The Name of the Rose, As Yet by Javier Berzal de Dios

On July 29, 2015, I received an unusual email from an undergraduate: “You mentioned that you want your students to know a few things well rather than many things superficially. If you would humor me, what books have you read better than others?” The question felt strangely personal. Cataloguing the books that beckon us to study them is akin to an exercise of exposure. But the question surprised me, partly because it could not be answered with the professor’s habitual refrain, “It’s on the syllabus,” so I humored the student. My inventory of six or seven books began with Umberto Eco’s The Name of the Rose.

My listing of books was preceded, in characteristic academic fashion, by a qualifier: this is a litany of texts to which I have often returned, and a tentative one at that. I do not know what books I have “read better than others.” I am not sure what it means, to read a book well. And how could that knowledge be assessed? Is it a question of factual expertise, quoting relevant passages from memory? Or of academic perceptiveness, to address its aesthetic virtues and historical relevancy? There must be something more essential and immediate. Surely to read a book well entails reading it attentively, with care and under the right circumstances. I say surely, but such notions swiftly invoke clichés of absorbed, tranquil engagements in ideal settings: a green velvet corner armchair on a rainy day; a recondite beach on a summer afternoon; reclining in a window nook with a cup of black tea… Do people actually read like this, as if posing for a nineteenth-century portrait?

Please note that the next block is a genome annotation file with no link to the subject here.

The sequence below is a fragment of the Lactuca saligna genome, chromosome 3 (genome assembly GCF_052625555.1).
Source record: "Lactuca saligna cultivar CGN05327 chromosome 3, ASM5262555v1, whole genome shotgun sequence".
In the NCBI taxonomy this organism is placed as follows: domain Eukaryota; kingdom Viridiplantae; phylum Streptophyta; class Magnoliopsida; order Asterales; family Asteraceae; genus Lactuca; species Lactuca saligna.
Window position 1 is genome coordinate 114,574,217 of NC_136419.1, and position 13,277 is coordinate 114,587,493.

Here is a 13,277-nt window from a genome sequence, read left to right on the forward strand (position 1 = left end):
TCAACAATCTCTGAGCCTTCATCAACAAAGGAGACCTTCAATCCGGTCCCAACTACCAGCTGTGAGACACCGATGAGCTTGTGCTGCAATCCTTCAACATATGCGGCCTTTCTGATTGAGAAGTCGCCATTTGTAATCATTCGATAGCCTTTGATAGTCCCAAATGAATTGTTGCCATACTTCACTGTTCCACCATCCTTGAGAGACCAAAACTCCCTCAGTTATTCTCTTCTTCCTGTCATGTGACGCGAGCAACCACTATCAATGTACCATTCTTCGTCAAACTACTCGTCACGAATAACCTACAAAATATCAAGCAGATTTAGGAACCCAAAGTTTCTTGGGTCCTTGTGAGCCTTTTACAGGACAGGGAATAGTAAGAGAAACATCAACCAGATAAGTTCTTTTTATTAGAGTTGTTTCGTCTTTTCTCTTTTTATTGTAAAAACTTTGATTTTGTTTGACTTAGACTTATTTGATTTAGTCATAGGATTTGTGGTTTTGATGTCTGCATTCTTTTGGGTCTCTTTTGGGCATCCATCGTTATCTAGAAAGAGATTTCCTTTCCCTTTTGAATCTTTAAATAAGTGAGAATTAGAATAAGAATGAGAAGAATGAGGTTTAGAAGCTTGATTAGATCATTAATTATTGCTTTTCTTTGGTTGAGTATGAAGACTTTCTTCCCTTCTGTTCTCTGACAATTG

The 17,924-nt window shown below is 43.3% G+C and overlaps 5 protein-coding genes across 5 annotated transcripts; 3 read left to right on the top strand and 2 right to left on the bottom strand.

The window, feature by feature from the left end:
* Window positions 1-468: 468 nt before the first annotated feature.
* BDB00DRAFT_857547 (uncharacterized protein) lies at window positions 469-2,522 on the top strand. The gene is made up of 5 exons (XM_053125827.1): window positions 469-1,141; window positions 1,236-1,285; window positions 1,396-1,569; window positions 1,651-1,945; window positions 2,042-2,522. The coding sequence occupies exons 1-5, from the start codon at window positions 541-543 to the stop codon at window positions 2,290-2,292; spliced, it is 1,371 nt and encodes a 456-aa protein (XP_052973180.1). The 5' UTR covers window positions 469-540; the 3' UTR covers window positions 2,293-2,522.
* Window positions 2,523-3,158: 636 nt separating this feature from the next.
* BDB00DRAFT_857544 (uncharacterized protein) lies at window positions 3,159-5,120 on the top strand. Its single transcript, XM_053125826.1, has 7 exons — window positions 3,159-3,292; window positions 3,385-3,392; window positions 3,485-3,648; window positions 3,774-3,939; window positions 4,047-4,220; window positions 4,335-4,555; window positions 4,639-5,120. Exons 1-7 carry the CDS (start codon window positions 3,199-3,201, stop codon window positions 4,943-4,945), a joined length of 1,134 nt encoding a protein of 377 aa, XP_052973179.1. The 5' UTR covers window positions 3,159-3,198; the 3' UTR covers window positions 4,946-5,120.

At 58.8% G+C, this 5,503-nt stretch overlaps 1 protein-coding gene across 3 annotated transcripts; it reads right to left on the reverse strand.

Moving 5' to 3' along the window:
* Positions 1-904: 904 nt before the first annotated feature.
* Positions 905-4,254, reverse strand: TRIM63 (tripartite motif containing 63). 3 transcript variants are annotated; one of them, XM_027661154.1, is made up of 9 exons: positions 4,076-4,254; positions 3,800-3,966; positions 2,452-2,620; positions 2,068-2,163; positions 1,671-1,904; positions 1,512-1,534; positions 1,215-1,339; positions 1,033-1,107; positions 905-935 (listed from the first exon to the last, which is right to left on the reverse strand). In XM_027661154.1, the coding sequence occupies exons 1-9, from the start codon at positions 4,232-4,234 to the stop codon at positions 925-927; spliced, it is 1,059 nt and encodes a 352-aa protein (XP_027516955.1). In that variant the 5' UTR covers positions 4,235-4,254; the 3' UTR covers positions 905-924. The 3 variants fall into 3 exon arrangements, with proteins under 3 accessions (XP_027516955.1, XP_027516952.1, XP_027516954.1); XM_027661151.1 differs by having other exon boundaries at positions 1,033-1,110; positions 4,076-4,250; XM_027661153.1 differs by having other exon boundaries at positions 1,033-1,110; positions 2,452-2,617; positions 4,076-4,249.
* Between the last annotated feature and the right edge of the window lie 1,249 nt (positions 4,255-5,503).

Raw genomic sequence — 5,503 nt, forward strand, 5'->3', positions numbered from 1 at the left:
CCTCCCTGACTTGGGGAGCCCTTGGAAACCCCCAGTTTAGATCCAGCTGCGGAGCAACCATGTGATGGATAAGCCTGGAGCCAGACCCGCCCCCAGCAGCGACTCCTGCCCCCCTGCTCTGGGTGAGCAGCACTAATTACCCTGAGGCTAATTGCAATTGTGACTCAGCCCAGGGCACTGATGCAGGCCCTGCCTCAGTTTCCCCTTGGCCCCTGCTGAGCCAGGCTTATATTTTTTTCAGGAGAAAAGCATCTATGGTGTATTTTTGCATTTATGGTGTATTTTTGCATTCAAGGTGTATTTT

Recrudescing books have unfinished business. They endured ravenous readings. I’ll admit, it was unfair to confront them during sustained insomniac nights, evenings of existential turmoil, and intermittent subway rides. Maybe I should’ve gently heeded to the text’s needs to ponder: what type of reading does this book request? But there is no need to adorn a tryst with wistful recollections. Books that are tender and mild seldom leave enduring marks. I have an inclination for that distinctive breed of books that seems to resent cloistered safety: The Unbearable Lightness of Being, The Neverending Story.

Above all, books I remember are books I remember reading. These are books that inscribe a specific moment in my memory, anchoring sensory perceptions. Snow days and dimly lit summer nights that would’ve been quickly erased from my mind came to be engraved. The Name of the Rose has made its way sneakily into this category. Despite recurrent readings in different languages, typing the words “The Name of the Rose” in my response email conjured the rocking sound of a trans-European train and the texture of cluttered, coarse bed linens. Eco’s words will never feel or sound like anything else. Sneakily, I insist, for I did not expect such an affecting reading and, at that point, it wasn’t even me who read the novel. Or its salient introduction.